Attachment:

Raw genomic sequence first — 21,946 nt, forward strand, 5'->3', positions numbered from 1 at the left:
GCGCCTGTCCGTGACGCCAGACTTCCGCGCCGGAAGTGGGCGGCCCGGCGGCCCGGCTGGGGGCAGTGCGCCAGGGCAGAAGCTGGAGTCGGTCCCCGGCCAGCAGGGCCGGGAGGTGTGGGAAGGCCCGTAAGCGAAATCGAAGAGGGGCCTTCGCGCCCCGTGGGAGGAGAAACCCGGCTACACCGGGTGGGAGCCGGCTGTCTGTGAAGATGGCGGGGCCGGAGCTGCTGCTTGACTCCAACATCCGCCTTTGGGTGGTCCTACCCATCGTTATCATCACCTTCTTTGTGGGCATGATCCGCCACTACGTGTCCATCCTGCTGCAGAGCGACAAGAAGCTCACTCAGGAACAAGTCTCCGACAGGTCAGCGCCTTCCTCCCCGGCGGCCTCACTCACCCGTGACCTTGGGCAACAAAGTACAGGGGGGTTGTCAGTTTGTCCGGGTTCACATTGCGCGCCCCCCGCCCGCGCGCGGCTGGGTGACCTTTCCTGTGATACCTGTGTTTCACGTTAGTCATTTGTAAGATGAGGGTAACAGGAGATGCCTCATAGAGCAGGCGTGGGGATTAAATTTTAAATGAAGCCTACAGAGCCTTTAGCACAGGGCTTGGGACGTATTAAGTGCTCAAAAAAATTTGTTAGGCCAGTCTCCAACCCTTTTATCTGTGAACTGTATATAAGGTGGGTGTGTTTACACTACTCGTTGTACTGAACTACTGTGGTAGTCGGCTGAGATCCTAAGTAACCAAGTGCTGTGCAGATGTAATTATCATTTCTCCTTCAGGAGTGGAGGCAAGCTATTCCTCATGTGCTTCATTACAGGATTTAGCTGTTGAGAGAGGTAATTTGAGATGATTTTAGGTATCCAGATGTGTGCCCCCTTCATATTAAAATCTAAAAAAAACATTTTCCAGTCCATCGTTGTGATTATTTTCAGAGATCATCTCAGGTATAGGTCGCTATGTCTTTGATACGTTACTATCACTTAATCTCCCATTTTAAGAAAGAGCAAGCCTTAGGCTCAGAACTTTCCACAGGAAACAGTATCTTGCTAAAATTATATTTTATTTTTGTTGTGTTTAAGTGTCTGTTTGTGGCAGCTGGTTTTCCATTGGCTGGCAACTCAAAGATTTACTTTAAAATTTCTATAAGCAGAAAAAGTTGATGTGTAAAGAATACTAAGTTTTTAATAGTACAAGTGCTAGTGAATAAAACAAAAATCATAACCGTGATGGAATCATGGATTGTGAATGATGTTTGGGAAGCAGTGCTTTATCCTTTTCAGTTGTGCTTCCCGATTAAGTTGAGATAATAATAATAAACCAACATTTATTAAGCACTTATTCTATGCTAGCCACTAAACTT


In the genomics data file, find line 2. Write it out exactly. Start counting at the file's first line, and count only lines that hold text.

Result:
GCGCCTGTCCGTGACGCCAGACTTCCGCGCCGGAAGTGGGCGGCCCGGCGGCCCGGCTGGGGGCAGTGCGCCAGGGCAGAAGCTGGAGTCGGTCCCCGGCCAGCAGGGCCGGGAGGTGTGGGAAGGCCCGTAAGCGAAATCGAAGAGGGGCCTTCGCGCCCCGTGGGAGGAGAAACCCGGCTACACCGGGTGGGAGCCGGCTGTCTGTGAAGATGGCGGGGCCGGAGCTGCTGCTTGACTCCAACATCCGCCTTTGGGTGGTCCTACCCATCGTTATCATCACCTTCTTTGTGGGCATGATCCGCCACTACGTGTCCATCCTGCTGCAGAGCGACAAGAAGCTCACTCAGGAACAAGTCTCCGACAGGTCAGCGCCTTCCTCCCCGGCGGCCTCACTCACCCGTGACCTTGGGCAACAAAGTACAGGGGGGTTGTCAGTTTGTCCGGGTTCACATTGCGCGCCCCCCGCCCGCGCGCGGCTGGGTGACCTTTCCTGTGATACCTGTGTTTCACGTTAGTCATTTGTAAGATGAGGGTAACAGGAGATGCCTCATAGAGCAGGCGTGGGGATTAAATTTTAAATGAAGCCTACAGAGCCTTTAGCACAGGGCTTGGGACGTATTAAGTGCTCAAAAAAATTTGTTAGGCCAGTCTCCAACCCTTTTATCTGTGAACTGTATATAAGGTGGGTGTGTTTACACTACTCGTTGTACTGAACTACTGTGGTAGTCGGCTGAGATCCTAAGTAACCAAGTGCTGTGCAGATGTAATTATCATTTCTCCTTCAGGAGTGGAGGCAAGCTATTCCTCATGTGCTTCATTACAGGATTTAGCTGTTGAGAGAGGTAATTTGAGATGATTTTAGGTATCCAGATGTGTGCCCCCTTCATATTAAAATCTAAAAAAAACATTTTCCAGTCCATCGTTGTGATTATTTTCAGAGATCATCTCAGGTATAGGTCGCTATGTCTTTGATACGTTACTATCACTTAATCTCCCATTTTAAGAAAGAGCAAGCCTTAGGCTCAGAACTTTCCACAGGAAACAGTATCTTGCTAAAATTATATTTTATTTTTGTTGTGTTTAAGTGTCTGTTTGTGGCAGCTGGTTTTCCATTGGCTGGCAACTCAAAGATTTACTTTAAAATTTCTATAAGCAGAAAAAGTTGATGTGTAAAGAATACTAAGTTTTTAATAGTACAAGTGCTAGTGAATAAAACAAAAATCATAACCGTGATGGAATCATGGATTGTGAATGATGTTTGGGAAGCAGTGCTTTATCCTTTTCAGTTGTGCTTCCCGATTAAGTTGAGATAATAATAATAAACCAACATTTATTAAGCACTTATTCTATGCTAGCCACTAAACTT